By Jerry RogersJuly 23, 2008
DELTAVILLE, Va. (Army News Service, July 23, 2008) - An Army Corps of Engineers boat crew and a team of oceanographers deployed the nation's latest "smart buoy" at the mouth of the Rappahannock River July 19.
As part of the Chesapeake Bay Interpretive Buoy System, or CBIBS, the smart buoy collects weather, oceanographic and water-quality observations and transmits this data -- along with historical and cultural information about the bay -- wirelessly in near-real time.
This past weekend, the latest buoy was placed by a team from the National Oceanic and Atmospheric Administration working with the Corps of Engineers crew aboard the Norfolk District's Derrick Boat Elizabeth. The Corps' Elizabeth crew also teamed with NOAA on its maiden launch of the first CBIBS buoy in the James River last spring, near historic Jamestown, Va., as part of the 400th anniversary celebration of the founding of the Jamestown settlement.
Along with providing historical data, CBIBS is the only operational buoy system in the Chesapeake dedicated to maintaining the broad range of measurements necessary to track bay restoration progress, officials said.
"These smart buoys are an example of NOAA's advancements in earth-observing systems," said Mary Glackin, deputy under secretary of commerce for oceans and atmosphere. "NOAA is working to improve our understanding of dynamic coastal areas like the Chesapeake Bay and how areas like the bay are affected by changes in the global ocean."
This is the fourth smart buoy NOAA has launched to mark the Captain John Smith Chesapeake National Historic Trail, America's first national water trail. The 3,000-mile trail migrates through parts of Virginia, Maryland, Delaware and the District of Columbia, along the Chesapeake Bay and its tributaries. The trail transits routes taken by Captain John Smith in 1607 and 1608 to chart the land and waterways of the Chesapeake Bay. The trail highlights the natural history of the Bay and provides new opportunities for recreation, education, and tourism in the Chesapeake Bay region, and encourages stewardship of this national treasure.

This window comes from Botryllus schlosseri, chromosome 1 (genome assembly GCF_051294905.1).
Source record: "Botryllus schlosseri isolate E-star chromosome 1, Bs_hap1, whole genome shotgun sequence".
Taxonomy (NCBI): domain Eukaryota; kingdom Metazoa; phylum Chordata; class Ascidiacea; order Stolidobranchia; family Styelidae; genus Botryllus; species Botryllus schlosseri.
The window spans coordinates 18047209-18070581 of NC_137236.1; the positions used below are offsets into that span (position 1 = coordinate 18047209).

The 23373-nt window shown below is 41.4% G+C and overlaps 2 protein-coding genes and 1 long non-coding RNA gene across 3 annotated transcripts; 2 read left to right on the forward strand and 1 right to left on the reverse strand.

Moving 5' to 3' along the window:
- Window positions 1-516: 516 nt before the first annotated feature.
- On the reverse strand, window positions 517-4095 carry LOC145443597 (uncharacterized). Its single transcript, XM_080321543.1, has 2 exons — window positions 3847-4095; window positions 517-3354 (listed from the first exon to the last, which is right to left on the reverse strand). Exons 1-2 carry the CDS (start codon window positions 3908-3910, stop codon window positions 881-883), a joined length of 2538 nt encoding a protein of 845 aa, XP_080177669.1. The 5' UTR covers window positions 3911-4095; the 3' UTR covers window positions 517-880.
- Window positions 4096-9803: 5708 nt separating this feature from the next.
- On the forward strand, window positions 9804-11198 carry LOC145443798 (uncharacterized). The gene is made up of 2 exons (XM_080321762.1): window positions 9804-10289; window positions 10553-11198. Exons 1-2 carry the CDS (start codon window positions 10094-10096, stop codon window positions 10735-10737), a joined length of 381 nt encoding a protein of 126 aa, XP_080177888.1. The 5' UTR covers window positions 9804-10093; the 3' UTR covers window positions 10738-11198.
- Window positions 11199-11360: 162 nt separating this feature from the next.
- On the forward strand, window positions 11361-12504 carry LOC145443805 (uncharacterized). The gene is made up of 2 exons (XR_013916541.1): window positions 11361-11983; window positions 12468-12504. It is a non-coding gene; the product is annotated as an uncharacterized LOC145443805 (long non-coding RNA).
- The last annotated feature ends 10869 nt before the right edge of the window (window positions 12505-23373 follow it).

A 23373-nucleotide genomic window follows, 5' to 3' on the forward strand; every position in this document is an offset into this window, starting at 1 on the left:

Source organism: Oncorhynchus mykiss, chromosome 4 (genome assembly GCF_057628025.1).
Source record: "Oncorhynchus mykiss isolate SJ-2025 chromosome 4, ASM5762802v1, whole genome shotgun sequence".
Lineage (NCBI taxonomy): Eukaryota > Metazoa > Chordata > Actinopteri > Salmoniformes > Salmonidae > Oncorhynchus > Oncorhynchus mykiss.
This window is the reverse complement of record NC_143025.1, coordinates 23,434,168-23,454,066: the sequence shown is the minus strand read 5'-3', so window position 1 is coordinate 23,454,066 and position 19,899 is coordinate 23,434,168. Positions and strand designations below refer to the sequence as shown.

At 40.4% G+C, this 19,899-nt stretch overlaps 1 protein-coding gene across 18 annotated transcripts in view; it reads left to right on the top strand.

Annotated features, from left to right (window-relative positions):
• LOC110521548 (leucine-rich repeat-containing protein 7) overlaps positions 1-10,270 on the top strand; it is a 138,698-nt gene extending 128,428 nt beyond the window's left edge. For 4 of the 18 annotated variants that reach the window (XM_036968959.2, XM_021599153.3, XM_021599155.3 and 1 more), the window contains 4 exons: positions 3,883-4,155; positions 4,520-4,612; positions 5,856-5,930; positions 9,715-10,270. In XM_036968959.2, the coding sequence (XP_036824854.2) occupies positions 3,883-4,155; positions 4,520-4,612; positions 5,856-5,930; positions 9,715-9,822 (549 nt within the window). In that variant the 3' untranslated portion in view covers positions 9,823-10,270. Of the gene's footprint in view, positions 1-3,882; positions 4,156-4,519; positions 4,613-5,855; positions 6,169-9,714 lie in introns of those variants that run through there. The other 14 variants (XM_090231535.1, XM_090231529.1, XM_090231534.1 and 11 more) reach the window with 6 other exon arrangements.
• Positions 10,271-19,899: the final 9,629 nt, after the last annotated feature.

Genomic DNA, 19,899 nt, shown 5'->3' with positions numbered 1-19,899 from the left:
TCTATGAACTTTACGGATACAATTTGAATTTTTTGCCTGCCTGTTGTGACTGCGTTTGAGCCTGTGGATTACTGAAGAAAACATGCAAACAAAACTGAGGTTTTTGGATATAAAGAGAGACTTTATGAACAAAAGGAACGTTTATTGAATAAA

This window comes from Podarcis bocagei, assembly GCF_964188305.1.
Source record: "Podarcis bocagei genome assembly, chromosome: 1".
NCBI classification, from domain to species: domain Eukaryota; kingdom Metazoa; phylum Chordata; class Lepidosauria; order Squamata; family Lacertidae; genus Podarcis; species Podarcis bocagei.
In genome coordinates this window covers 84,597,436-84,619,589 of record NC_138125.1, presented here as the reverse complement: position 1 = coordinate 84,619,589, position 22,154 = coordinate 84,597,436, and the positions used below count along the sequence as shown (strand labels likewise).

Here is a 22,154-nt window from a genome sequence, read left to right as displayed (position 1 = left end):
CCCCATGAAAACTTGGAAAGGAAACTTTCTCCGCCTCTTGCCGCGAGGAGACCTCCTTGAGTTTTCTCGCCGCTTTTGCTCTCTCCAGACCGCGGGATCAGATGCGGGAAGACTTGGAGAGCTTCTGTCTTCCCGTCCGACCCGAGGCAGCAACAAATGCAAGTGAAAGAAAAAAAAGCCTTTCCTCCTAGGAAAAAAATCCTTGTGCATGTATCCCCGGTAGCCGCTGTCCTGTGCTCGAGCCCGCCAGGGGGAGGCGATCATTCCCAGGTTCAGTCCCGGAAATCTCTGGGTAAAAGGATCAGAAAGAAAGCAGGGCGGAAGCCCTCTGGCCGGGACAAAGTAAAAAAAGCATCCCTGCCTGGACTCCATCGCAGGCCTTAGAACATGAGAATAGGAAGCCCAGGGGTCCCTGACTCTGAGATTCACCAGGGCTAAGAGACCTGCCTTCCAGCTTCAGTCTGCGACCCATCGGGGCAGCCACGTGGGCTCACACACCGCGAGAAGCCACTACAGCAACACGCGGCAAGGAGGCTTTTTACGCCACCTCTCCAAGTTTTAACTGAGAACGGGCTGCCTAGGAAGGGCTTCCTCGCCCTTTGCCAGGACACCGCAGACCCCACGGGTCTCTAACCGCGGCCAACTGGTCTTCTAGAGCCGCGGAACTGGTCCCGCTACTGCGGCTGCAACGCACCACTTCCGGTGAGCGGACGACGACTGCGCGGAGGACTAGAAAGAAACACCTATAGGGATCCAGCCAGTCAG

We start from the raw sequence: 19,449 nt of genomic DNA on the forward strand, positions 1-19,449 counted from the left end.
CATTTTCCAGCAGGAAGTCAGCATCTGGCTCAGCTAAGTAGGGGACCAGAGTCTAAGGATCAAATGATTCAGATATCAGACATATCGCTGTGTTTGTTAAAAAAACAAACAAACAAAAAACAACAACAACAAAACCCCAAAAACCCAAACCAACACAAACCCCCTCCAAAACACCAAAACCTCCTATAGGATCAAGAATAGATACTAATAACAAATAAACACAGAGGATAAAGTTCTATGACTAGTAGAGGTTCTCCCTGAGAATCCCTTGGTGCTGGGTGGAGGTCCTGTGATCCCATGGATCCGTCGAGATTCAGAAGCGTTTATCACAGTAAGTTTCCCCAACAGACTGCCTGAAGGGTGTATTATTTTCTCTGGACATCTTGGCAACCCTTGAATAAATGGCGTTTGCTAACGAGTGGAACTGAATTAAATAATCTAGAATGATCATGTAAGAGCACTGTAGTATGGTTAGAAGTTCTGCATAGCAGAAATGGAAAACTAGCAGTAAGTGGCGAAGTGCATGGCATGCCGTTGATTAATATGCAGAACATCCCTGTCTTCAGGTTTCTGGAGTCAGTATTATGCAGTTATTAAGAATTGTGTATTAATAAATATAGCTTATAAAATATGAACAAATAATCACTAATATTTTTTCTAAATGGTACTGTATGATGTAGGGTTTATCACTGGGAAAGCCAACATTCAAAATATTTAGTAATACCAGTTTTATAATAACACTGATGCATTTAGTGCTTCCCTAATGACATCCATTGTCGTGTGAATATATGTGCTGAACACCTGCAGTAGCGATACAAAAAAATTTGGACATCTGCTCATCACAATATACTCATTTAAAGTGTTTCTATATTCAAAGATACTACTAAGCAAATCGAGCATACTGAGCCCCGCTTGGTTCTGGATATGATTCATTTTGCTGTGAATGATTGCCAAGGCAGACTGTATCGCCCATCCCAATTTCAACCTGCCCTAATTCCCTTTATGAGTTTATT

During the first smart buoy launching, the Elizabeth's crew used the vessel's huge crane to position the two-ton buoy within five feet of the predetermined global coordinates.
"I don't know if we are going to be able to find another crew for the other buoys, with as much knowledge and professionalism that this one on the Elizabeth has," said Doug Wilson, program manager of the NOAA Chesapeake Bay Office's Integrated Coastal Observations Program.
This fourth buoy deployment off Stingray Point in Deltaville, Va., also went without a hitch; the Elizabeth crew positioned the buoy right on top of NOAA's global coordinates.
The placement also marked the 400th anniversary of Captain John Smith's exploration of the region. In July 1608, while using a sword to fish in shallow waters near the mouth of the Rappahannock River, Smith was stung by a stingray and nearly died. The peninsula where this incident occurred was later named Stingray Point.
During the Stingray Point smart buoy launching, Director of the NOAA Chesapeake Office Peyton Robertson joined Rep. Robert Wittman and other officials on a nearby observation boat.
"Our partners, the Army Corps of Engineers, once again played a critical role in launching these smart buoys on time and on target. We appreciate their support of the Chesapeake Bay Interpretive Buoy System," Robertson said.
The Elizabeth's Captain, Richard Bruton, said he felt privileged to team with NOAA on a project that will help restore the health of the Chesapeake Bay watershed.
"After seeing the public's positive response for this project, it makes our job of supporting the boating community on a daily basis feel much more appreciated," said Bruton. "We look forward to launching the rest of the buoys."
The Elizabeth crew -- Bruton, Dennis Barnes, Stan Caldwell, Glen Boykin, Pete Jeffers and Erik Sherer -- are set to team with NOAA to launch a fifth smart buoy on the Elizabeth River in Norfolk, Va., in September.
These buoy measurements can be publicly accessed at www.buoybay.org and by phone at 877-BUOY-BAY (877-286-9229).
(Jerry Rogers serves with the U.S. Army Corps of Engineers' Norfolk District Public Affairs Office.)